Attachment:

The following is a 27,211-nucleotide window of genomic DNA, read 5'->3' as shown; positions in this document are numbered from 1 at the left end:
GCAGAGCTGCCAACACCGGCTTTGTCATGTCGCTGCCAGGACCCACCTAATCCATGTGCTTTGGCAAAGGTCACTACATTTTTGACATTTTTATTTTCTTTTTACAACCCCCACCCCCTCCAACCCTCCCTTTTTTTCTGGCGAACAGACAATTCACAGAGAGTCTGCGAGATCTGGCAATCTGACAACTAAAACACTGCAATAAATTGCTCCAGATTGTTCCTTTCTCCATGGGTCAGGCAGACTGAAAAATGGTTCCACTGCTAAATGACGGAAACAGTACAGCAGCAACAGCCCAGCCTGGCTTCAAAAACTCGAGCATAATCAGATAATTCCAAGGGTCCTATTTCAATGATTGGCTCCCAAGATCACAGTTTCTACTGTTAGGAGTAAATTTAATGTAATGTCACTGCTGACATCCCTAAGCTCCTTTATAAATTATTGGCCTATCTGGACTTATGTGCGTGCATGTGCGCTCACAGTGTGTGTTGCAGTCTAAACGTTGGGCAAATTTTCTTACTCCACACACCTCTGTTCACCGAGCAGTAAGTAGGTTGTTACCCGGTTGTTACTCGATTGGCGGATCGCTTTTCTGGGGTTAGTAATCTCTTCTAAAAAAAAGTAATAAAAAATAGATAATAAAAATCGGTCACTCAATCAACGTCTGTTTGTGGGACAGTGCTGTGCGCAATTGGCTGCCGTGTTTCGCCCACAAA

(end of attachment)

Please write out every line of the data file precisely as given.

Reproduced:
The following is a 27,211-nucleotide window of genomic DNA, read 5'->3' as shown; positions in this document are numbered from 1 at the left end:
GCAGAGCTGCCAACACCGGCTTTGTCATGTCGCTGCCAGGACCCACCTAATCCATGTGCTTTGGCAAAGGTCACTACATTTTTGACATTTTTATTTTCTTTTTACAACCCCCACCCCCTCCAACCCTCCCTTTTTTTCTGGCGAACAGACAATTCACAGAGAGTCTGCGAGATCTGGCAATCTGACAACTAAAACACTGCAATAAATTGCTCCAGATTGTTCCTTTCTCCATGGGTCAGGCAGACTGAAAAATGGTTCCACTGCTAAATGACGGAAACAGTACAGCAGCAACAGCCCAGCCTGGCTTCAAAAACTCGAGCATAATCAGATAATTCCAAGGGTCCTATTTCAATGATTGGCTCCCAAGATCACAGTTTCTACTGTTAGGAGTAAATTTAATGTAATGTCACTGCTGACATCCCTAAGCTCCTTTATAAATTATTGGCCTATCTGGACTTATGTGCGTGCATGTGCGCTCACAGTGTGTGTTGCAGTCTAAACGTTGGGCAAATTTTCTTACTCCACACACCTCTGTTCACCGAGCAGTAAGTAGGTTGTTACCCGGTTGTTACTCGATTGGCGGATCGCTTTTCTGGGGTTAGTAATCTCTTCTAAAAAAAAGTAATAAAAAATAGATAATAAAAATCGGTCACTCAATCAACGTCTGTTTGTGGGACAGTGCTGTGCGCAATTGGCTGCCGTGTTTCGCCCACAAA